Integration of countermeasures
The geospatial C2 system facilitates the integration and coordination of countermeasures to neutralise drone threats. This involves deploying counter-UAS technologies, activating appropriate response protocols and engaging with relevant security forces to ensure a swift and effective response.
By utilising the data from RF sensors, radar sensors and video sources, and leveraging the core capabilities of the geospatial C2 system, organisations can anticipate and respond to drone threats in a proactive and coordinated manner.
Enhancing decision-making with 3D visualisations
In the field of geospatial C2 systems, 3D visualisation has emerged as a powerful tool that enhances the decision-making process. 3D visualisation leverages advanced computer graphics technologies to represent dynamic and static geospatial data in a real-world view. By transforming complex data into visual representations, the C2 system provides operators with an intuitive and immersive understanding of the operational environment. This visual context enhances situational awareness and facilitates quicker, more effective decision-making.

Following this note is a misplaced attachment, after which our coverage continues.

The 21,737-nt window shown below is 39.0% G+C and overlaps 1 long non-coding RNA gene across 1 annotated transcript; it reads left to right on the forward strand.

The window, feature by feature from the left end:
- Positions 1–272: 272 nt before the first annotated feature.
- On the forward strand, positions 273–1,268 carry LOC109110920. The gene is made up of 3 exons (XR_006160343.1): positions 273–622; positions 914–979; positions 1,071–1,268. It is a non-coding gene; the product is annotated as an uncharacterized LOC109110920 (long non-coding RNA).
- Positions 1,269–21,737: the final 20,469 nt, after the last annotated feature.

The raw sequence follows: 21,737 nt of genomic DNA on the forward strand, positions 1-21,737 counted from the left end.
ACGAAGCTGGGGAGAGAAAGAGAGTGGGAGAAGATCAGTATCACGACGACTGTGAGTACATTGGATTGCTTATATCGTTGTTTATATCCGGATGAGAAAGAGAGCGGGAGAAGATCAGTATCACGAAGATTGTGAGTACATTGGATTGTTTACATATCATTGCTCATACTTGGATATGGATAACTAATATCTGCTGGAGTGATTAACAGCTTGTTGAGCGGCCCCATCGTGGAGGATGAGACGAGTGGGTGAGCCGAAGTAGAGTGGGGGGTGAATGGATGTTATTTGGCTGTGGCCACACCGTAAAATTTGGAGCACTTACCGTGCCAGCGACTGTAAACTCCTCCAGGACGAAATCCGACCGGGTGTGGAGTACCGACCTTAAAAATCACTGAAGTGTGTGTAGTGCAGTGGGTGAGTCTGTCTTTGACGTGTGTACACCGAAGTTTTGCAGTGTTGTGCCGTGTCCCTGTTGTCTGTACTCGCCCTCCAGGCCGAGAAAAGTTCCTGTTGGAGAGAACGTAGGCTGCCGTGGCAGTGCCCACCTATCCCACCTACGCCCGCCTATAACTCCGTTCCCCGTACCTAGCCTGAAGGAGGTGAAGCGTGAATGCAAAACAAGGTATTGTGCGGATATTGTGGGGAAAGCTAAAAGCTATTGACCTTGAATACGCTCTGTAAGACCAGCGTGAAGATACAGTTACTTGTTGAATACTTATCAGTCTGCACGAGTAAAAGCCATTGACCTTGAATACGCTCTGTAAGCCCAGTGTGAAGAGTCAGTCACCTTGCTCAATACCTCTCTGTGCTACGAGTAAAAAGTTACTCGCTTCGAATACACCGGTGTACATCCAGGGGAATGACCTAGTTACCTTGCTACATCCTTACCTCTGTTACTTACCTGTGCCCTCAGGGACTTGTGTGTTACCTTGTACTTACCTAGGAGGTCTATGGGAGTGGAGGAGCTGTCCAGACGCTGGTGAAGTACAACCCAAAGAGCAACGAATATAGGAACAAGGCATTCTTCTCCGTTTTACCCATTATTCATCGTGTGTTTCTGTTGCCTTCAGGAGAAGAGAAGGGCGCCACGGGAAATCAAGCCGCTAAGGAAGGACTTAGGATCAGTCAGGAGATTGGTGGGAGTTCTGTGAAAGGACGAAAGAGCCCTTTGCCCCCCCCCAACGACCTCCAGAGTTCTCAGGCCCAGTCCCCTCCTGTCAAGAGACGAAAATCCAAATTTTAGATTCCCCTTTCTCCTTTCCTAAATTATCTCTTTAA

Enhanced situational awareness
3D visualisation enables operators to visualise airspace, terrain, structures and objects in a realistic and intuitive manner. By overlaying drone positions, flight paths and relevant geospatial data onto a 3D model, operators gain a comprehensive understanding of the operational context. This enhanced situational awareness allows for better assessment of threats, identification of vulnerabilities and evaluation of potential impact scenarios.
Spatial relationships and proximity analysis
With 3D visualisation, operators can accurately perceive spatial relationships between drones, critical assets and infrastructure. By visualising proximity and potential collision risks, operators can assess the severity of threats and prioritize response actions accordingly. This capability enhances the ability to identify potential vulnerabilities and take effective countermeasures.